‘Futuristic perspective’: Mane Kancor combining growth with circular manufacturing ambitions

By Si Ying Thian

- Last updated on GMT

Mane Kancor opens new facility in Byadgi catering to growing chilli demand © Mane Kancor
Mane Kancor opens new facility in Byadgi catering to growing chilli demand © Mane Kancor

Related tags spices chilli Ingredients Sustainability Circular economy

Indian spice supplier Mane Kancor says it new facility in Byadgi will help meet growing global demand for chili extracts, as well as doubling down on its sustainability agenda.

Mane Kancor is a global natural food ingredient manufacturer and has presence in over 75 countries.

It recently launched its largest manufacturing facility in Byadgi, Karnataka, a region home to vast chili production.

Apart from chilli – the country’s largest spice export, the facility can also be adapted to handle other botanicals and spices.

Farm-to-fork focus

The new site will help reduce its carbon footprint by minimising transport costs, as well as enabling closer relationships with local farmers on more efficient agricultural practices.

It claims to have more than 7,000 farmers certified under its sustainability initiative, where it also provides support with direct market linkage to get better prices.

“The demand for clean, sustainable, and traceable food is going up. So, it means we must look at traceability all the way from the farmer. Traceability is an absolute going forward because people are conscious about safe foods, as well as with regulatory challenges,” ​said CEO Dr. Geemon Korah.

“Almost every month, we have new regulations coming up in Europe with the aim of providing cleaner food for the public. This is going to be a challenge for the industry moving forward to meet those standards. So, this is a very important aspect of the food industry we all need to adhere to.”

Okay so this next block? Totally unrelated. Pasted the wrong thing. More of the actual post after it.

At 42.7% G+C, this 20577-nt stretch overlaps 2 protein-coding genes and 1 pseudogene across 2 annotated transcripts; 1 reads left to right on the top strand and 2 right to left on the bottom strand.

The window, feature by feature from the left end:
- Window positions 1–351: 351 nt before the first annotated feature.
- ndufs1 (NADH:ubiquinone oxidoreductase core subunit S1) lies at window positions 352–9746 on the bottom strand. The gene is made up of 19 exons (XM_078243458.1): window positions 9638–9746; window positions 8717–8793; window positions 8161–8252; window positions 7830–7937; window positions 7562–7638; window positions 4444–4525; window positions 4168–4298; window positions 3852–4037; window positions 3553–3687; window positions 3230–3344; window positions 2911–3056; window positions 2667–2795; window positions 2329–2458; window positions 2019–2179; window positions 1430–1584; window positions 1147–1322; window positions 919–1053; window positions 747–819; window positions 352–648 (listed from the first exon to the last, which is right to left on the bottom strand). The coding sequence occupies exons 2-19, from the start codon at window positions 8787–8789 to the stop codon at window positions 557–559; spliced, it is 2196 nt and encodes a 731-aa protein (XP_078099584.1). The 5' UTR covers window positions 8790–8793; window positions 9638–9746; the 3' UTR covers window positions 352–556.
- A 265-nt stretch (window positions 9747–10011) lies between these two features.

A flexible facility

In its official statement released, the facility is expected to increase its production capacity by fourfold and increase direct employment by 50%, and 10,000 farmers employed.

Dr. Korah elaborated the expectations of the facility: “The purpose of starting out in a very large scale of almost 50 acres is our plan to expand the facility over the next 20 years now for the requirements of the business, and make it a completely self-sufficient facility.

“Not just in terms of energy, but also in manpower, technology as in to have small modular plants with new technologies apt to be commercialised. So, we’re looking at it from a futuristic perspective.”

Dr. Korah added that the facility has a closed-loop system where the biomass generated during production is recycled into fuel and gas used in other operational aspects.

Water is reused for irrigation and cleaning, and the firm is also installing solar panels to supplement the energy requirements.

Consumer trends

The company said the new facility was critical to meet growing global demand.

Within India, Dr. Korah highlighted that chilli demand is in part fuelled by the growth of ready-to-eat sector, and the processed food industry is expected to continue growing. He added that chillies and capsicums are the largest ingredients that go into this industry.

Globally, he said that there is also a rise in demand in the West and Asia-Pacific, with continued growth of seven to eight percentage per annum for processed food and spicy products

I would say globally, over the next 10 to 15 years, chilli will be the single spice used most, that is why we have invested in this for the next 20 years. That’s where our investments are going. However, at the same time, the facility also gives us flexibility to handle other extracts.”

Mane Kancor’s founding headquarters is in Kochi and currently has six manufacturing facilities, including the new one, across India. Moving forward, the HQ would serve as an innovation and R&D centre for new product development.

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